Katie Pach/Daily Senior Staffer
About 100 members of the Northwestern community joined marchers at the 49th annual Chicago Pride Parade Sunday for the first year, one of the organizers, Eric Boberg, said.
The NU group — a flurry of purple and rainbow in matching T-shirts — marched the parade route through Boystown, a Chicago neighborhood with a historically large LGBTQ community.
Boberg, the executive director for research at the Feinberg School of Medicine, said he and Teresa Mastin, the former director of diversity and inclusion for Feinberg, submitted an entry for NU to be part of the parade and reached out to different groups throughout the University to participate and contribute to the cost of the parade.
Ten different NU offices and organizations, including Campus Inclusion and Community and the Women’s Center, contributed to and had representatives at the parade.
Boberg said the parade went “flawlessly,” noting the sunny weather and the enthusiasm of both the marchers and the crowds lining the sidewalk.
“We were surprised and thrilled at the number of people along the route who reacted with great enthusiasm to seeing Northwestern,” Boberg said. “We got a lot of positive feedback along the whole route and that was really great.”
Mastin, who has left her position at Feinberg and now works in a faculty position at Michigan State University, said she was surprised that NU did not march in the parade earlier.
She said the LGBTQ community is a huge part of the greater NU community, and it is important to acknowledge that through involvement in the parade. She added that for Feinberg specifically, being represented in the parade sends a message to crowds that the hospital is a safe and inclusive space to get medical care.
“By being in the parade, it says to everybody that’s standing on the sidelines, ‘This is a place that is welcoming, this is a place that is supportive,’” Mastin said.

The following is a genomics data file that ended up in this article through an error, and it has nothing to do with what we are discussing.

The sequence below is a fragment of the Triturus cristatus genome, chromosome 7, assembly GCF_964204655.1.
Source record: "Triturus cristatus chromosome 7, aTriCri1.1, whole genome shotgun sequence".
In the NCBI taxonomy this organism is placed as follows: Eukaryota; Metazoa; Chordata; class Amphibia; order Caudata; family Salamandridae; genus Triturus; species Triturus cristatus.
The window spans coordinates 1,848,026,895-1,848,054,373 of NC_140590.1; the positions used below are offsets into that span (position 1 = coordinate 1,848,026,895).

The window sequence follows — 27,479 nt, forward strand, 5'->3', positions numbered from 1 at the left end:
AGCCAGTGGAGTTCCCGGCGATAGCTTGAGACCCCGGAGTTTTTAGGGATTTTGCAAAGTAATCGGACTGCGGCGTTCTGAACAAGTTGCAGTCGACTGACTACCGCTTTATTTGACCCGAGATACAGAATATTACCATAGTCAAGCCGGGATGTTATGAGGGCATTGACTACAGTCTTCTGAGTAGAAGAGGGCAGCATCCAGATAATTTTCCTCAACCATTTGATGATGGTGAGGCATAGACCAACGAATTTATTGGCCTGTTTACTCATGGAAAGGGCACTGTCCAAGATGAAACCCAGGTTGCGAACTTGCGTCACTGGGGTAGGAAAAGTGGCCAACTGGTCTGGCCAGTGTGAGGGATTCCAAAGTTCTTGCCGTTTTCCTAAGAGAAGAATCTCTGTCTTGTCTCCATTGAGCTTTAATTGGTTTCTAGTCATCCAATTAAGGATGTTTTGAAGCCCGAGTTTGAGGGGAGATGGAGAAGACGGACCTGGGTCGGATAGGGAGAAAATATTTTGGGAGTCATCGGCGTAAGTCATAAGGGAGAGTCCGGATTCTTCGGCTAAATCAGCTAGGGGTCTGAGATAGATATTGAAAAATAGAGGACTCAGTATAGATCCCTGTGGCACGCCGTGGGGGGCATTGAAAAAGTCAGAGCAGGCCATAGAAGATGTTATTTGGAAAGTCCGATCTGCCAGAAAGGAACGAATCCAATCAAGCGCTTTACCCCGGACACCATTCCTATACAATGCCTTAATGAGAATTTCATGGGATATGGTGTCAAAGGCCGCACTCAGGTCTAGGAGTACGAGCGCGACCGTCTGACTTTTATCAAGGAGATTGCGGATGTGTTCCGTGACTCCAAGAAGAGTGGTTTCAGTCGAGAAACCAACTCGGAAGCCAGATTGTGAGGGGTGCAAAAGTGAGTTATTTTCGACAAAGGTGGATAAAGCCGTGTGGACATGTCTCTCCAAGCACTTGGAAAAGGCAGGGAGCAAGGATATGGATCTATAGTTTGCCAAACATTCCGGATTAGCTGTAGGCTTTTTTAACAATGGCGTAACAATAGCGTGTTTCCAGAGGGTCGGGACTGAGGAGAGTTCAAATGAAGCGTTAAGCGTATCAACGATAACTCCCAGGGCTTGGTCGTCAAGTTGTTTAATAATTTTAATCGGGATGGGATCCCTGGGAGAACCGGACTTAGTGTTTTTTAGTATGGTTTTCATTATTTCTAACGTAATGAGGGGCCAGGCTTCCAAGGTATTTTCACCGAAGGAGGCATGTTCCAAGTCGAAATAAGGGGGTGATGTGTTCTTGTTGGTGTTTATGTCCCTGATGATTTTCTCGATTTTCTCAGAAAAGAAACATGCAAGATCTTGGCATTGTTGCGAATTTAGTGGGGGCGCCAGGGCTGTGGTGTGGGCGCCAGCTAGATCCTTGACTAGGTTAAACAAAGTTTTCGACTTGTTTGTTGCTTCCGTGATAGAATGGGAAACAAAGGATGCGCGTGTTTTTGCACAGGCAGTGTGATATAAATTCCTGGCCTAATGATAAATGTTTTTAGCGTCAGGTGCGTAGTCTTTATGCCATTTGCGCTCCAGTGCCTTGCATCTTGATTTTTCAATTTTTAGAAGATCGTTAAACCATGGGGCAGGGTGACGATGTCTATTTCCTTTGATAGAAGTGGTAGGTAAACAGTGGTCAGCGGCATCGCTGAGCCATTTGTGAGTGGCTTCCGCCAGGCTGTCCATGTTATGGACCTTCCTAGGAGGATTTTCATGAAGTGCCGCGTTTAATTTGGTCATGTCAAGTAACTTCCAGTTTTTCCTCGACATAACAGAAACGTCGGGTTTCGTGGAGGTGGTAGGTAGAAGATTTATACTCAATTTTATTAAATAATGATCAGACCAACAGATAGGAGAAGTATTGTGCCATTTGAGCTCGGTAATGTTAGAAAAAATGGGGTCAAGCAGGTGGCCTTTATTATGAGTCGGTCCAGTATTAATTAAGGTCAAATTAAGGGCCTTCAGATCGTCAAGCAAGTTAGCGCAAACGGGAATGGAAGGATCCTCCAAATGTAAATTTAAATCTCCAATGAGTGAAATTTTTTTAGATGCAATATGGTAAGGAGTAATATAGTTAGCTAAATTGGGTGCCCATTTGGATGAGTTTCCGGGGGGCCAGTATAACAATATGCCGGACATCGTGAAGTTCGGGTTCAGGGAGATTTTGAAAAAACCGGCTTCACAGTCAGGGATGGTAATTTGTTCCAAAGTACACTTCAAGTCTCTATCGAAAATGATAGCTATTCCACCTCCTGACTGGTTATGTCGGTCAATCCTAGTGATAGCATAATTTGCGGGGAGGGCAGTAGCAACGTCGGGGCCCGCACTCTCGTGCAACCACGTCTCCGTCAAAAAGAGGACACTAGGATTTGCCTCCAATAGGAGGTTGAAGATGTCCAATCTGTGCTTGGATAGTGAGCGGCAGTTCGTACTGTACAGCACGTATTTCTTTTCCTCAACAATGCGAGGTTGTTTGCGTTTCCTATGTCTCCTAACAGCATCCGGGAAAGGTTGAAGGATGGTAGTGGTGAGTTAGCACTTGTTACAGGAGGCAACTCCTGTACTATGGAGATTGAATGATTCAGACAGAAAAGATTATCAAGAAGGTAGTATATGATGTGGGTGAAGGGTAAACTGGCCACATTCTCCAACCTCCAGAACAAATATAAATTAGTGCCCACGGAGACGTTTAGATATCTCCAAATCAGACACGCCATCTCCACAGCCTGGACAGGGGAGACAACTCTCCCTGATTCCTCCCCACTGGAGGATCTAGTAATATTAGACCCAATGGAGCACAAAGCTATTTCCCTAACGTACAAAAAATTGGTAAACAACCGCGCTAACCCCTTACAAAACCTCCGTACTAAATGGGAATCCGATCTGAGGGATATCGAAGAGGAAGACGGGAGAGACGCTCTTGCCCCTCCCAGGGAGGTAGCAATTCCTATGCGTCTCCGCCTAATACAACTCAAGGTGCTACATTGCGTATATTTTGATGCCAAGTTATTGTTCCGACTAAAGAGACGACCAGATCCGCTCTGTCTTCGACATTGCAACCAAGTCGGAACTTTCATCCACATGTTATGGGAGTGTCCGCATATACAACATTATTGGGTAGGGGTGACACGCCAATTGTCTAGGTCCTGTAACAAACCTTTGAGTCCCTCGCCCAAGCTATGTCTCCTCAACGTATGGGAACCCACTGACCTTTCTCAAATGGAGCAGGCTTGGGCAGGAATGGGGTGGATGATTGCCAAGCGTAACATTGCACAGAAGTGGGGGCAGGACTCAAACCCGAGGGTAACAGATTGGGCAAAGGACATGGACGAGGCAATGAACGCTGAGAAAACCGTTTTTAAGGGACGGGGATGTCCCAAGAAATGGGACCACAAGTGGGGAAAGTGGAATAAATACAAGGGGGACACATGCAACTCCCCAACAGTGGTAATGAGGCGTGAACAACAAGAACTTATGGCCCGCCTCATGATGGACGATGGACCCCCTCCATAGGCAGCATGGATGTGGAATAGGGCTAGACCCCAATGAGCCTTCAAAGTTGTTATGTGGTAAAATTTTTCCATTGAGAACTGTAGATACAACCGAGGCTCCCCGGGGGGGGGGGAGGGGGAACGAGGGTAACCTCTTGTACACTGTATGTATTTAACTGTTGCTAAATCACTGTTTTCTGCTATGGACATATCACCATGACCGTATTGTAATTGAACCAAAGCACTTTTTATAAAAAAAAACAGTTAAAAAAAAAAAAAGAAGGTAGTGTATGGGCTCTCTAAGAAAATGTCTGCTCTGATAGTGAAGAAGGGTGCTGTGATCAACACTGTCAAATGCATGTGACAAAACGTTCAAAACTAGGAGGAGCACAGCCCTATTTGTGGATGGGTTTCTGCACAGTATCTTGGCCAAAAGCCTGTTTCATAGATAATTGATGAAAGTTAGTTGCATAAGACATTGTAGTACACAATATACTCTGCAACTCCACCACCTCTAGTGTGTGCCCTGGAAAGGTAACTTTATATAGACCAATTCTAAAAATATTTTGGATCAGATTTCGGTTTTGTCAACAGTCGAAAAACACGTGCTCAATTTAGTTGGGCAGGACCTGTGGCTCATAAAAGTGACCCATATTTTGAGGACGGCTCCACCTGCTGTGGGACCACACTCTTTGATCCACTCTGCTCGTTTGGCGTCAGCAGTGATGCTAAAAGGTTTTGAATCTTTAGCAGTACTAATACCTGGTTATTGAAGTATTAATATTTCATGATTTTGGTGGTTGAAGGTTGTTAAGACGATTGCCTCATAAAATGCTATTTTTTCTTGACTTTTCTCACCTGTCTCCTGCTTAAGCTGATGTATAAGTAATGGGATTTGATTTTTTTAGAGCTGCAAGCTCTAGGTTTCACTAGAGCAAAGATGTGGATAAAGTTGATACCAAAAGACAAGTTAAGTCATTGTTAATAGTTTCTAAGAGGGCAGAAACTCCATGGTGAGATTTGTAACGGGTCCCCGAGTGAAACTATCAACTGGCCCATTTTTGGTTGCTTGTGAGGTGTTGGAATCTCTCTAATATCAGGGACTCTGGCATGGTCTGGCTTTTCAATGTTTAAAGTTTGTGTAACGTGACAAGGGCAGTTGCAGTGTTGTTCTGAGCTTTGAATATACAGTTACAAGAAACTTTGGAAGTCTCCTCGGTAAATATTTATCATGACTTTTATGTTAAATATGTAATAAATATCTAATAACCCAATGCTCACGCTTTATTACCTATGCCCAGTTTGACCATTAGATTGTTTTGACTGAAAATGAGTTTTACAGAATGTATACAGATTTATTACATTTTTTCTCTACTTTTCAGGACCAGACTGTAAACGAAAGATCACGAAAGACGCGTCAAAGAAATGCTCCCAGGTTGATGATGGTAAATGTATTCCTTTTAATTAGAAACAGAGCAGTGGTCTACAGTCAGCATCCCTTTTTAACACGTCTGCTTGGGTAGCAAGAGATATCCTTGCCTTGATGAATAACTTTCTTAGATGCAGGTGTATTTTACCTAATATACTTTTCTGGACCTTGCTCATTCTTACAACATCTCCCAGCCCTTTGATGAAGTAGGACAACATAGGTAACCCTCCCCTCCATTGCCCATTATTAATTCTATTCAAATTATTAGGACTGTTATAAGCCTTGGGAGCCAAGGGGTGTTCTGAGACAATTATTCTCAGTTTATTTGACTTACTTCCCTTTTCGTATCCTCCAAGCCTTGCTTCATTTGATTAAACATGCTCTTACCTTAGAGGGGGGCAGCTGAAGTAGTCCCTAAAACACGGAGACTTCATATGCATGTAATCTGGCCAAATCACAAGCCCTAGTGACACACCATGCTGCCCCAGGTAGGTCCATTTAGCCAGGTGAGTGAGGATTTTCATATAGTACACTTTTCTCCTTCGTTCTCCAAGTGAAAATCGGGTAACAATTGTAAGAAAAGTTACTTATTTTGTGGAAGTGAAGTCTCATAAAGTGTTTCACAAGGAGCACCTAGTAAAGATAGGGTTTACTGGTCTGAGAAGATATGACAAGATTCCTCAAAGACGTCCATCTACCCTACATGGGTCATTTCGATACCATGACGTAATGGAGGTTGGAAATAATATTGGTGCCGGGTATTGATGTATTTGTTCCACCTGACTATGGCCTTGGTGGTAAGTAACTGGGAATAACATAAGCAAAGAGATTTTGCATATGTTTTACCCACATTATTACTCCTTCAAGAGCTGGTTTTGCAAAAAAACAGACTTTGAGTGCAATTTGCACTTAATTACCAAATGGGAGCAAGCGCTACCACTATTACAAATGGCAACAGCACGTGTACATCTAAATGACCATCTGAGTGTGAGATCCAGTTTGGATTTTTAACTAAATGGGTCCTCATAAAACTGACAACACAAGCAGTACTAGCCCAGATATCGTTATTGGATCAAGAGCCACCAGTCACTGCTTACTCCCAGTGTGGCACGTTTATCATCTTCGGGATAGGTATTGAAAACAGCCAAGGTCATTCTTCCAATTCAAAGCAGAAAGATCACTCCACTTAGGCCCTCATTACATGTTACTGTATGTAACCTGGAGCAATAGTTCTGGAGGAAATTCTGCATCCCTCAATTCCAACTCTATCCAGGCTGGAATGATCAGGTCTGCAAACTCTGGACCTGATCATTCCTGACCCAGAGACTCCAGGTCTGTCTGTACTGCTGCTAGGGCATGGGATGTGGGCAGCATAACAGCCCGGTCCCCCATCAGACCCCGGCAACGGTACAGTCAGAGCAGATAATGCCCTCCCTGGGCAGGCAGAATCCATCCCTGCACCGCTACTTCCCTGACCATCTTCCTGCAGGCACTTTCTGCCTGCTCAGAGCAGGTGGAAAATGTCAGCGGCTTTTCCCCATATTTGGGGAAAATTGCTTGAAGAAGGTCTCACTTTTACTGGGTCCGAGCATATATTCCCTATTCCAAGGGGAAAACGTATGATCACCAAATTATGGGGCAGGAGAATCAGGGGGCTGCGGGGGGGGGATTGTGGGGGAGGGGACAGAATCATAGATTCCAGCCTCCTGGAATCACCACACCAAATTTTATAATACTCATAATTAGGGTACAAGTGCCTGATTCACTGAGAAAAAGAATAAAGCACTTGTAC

Adam Pluchinsky, a second year graduate student, marched with the NU group and said it was “fantastic.”
Pluchinsky, who serves as one of the social chairs of the Queer Pride Graduate Student Association, said it is important for universities in the Chicago area to be represented at the parade. The University of Chicago, University of Illinois at Chicago and DePaul University all marched in succession with the NU group, Pluchinsky said.
“We have a large presence in the area and a lot of people know about the universities, so it’s nice that we were able to attend,” he said.
Boberg echoed this sentiment, noting that it was important for NU to join the other major universities in participating in the parade.
He added that NU has done important work in LGBTQ research, which he said is even more of a reason for the school be involved with the parade. The University’s Institute for Sexual and Gender Minority Health and Wellbeing is the first of its kind in the country, he said.
“Northwestern is probably one of the — if the not the — most active local university in LGBT research,” Boberg said. “We have so many different organizations that support our faculty, staff and students on both campuses and I think it’s important that the wider community know how inclusive and welcoming Northwestern is.”
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